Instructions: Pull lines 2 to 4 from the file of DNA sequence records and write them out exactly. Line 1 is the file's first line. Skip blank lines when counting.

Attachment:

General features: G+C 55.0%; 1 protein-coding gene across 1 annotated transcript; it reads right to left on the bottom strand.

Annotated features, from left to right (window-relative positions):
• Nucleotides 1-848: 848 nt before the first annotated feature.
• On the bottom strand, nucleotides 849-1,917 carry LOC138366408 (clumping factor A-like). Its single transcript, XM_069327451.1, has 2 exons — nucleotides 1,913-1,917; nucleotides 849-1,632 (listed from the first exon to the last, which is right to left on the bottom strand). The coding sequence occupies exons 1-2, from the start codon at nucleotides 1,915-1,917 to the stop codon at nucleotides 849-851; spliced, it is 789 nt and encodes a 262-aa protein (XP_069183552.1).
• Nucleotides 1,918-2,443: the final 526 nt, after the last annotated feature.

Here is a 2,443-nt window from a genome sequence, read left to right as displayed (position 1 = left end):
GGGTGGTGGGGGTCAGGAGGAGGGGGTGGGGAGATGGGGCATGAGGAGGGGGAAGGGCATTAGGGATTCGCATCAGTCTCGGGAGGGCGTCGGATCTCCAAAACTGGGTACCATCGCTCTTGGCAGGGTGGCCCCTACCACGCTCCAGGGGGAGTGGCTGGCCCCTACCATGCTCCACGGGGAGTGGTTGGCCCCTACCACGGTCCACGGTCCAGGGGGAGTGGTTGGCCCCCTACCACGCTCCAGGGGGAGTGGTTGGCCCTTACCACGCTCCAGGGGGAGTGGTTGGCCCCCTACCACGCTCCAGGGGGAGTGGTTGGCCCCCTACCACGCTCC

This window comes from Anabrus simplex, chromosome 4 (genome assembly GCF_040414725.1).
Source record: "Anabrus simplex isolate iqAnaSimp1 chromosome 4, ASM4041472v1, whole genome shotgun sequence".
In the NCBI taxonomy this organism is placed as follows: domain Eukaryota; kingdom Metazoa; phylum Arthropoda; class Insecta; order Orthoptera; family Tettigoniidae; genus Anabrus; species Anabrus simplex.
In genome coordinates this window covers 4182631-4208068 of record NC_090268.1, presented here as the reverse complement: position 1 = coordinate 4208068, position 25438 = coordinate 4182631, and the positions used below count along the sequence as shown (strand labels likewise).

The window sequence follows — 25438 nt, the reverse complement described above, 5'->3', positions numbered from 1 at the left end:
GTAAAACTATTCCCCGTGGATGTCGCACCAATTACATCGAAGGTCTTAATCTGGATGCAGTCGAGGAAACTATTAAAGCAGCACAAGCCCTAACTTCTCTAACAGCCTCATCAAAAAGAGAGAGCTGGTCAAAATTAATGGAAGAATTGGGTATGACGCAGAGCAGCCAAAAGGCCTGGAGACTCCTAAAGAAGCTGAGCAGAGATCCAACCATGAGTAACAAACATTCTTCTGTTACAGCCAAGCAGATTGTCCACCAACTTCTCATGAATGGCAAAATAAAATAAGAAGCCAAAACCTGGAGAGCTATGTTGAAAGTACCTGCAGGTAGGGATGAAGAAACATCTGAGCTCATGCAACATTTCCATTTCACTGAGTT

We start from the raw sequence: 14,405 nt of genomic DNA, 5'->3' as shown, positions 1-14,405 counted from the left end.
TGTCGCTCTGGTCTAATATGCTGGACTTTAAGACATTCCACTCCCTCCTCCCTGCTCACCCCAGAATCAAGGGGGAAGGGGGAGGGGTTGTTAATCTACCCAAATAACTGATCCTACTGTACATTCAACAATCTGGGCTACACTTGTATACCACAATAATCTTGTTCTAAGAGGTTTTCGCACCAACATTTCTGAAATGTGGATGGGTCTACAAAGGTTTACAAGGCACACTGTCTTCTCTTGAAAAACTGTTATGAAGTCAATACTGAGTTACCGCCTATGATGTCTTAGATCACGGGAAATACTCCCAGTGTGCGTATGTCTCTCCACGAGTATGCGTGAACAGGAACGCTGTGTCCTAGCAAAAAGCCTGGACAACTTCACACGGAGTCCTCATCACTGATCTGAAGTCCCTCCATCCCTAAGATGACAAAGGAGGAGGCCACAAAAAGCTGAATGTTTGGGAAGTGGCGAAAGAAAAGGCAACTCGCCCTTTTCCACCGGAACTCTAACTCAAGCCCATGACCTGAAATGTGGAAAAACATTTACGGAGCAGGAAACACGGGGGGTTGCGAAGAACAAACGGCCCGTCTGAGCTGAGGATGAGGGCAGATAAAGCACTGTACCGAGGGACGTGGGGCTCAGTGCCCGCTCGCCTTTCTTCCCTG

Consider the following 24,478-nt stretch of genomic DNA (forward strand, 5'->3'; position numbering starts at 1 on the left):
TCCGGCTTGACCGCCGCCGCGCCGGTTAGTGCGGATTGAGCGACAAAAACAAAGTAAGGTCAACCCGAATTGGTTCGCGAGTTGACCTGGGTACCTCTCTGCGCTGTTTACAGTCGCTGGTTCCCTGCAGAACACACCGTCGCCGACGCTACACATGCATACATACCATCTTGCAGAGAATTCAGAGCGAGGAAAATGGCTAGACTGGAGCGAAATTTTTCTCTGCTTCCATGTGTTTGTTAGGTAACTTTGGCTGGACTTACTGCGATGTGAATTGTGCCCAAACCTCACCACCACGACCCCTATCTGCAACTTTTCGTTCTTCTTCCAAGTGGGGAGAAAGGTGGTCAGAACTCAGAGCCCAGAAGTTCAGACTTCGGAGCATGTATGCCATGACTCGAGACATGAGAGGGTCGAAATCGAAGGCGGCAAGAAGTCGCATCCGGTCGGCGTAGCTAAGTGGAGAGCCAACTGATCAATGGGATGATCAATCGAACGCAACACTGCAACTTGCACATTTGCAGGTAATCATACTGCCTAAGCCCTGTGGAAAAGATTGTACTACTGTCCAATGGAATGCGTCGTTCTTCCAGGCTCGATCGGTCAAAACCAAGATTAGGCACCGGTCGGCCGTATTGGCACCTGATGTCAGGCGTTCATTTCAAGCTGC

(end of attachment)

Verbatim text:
Annotated features, from left to right (window-relative positions):
• Nucleotides 1-848: 848 nt before the first annotated feature.
• On the bottom strand, nucleotides 849-1,917 carry LOC138366408 (clumping factor A-like). Its single transcript, XM_069327451.1, has 2 exons — nucleotides 1,913-1,917; nucleotides 849-1,632 (listed from the first exon to the last, which is right to left on the bottom strand). The coding sequence occupies exons 1-2, from the start codon at nucleotides 1,915-1,917 to the stop codon at nucleotides 849-851; spliced, it is 789 nt and encodes a 262-aa protein (XP_069183552.1).